The diamondback terrapin (Malaclemys terrapin) is a truly unique species as the only turtle in the western hemisphere to live exclusively in brackish water (water that is a mixture of fresh and salt water). Southwest Florida is home to two of seven subspecies — the mangrove diamondback terrapin and ornate diamondback terrapin.
Diamondback terrapin numbers dramatically declined in the 1900s due to overharvesting for meat. Once laws were enacted to protect them, populations generally rebounded, though bycatch in crab traps has resulted in slower recovery in some areas.
At SCCF, our biologists are working to learn more about diamondback terrapin ecology to conserve this species in Southwest Florida for years to come.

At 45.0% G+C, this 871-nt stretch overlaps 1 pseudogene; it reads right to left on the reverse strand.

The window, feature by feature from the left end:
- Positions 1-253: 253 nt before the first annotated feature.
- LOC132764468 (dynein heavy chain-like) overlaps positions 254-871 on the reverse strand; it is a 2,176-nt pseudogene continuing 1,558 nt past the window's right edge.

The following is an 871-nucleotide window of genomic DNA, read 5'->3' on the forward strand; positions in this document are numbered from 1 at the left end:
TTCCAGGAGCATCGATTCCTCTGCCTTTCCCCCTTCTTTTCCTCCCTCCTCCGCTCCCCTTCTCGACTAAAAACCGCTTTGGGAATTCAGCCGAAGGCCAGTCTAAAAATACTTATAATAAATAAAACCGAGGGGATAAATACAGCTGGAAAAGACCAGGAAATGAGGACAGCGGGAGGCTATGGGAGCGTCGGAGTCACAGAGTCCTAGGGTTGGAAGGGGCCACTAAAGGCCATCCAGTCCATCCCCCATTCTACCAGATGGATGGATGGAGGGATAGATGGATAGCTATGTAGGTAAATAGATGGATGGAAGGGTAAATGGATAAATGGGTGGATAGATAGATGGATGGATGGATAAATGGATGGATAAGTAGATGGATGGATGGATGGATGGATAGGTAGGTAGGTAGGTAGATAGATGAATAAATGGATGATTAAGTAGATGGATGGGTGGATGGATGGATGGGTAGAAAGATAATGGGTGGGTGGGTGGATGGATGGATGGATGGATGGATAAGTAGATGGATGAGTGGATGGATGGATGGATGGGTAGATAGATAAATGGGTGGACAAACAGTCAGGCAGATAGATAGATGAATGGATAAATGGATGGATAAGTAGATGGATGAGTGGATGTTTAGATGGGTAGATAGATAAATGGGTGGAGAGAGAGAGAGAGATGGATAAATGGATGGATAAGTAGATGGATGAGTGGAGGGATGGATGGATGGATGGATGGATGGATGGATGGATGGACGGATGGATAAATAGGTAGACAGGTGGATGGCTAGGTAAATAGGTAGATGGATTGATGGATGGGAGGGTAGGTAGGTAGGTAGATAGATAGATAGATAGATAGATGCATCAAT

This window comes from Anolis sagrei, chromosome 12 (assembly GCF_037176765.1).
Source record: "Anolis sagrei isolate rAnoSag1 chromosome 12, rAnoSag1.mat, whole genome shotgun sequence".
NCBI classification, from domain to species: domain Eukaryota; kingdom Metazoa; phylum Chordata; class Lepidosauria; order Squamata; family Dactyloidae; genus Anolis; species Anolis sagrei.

How We Help
Our preserves, conservation land, and restoration work helps ensure diamondback terrapins have the habitat they need to survive and thrive into the future.
SCCF biologists mark and recapture terrapins to assess population status and movement patterns. Captured turtles are marked with notching and internal pit tags for future identification and to thwart possible poaching.
SCCF continually advocates for stronger diamondback terrapin protections, such as now-mandatory bycatch reduction devices for recreational crab traps.
Diamondback terrapin facts
- They're named for the diamond-like pattern on their carapace.
- While technically freshwater turtles, the salinity of water terrapins swim in can range from 50% fresh/salt water to pure sea water.
- Females are larger than males. Males are typically 4-5″ in length, while females are generally 5-9″.
- In South Florida, their main habitats are salt marshes and mangrove waterways.
- Diamondback terrapins cannot be removed from the wild or owned in Florida.
Diamondback terrapin threats
- Bycatch in crab traps. Many states, including Florida, have required mandatory bycatch reduction devices to prevent terrapin mortality.
- Boat and vehicle strikes
- Poaching for the pet trade
- Habitat loss and development
- Water pollution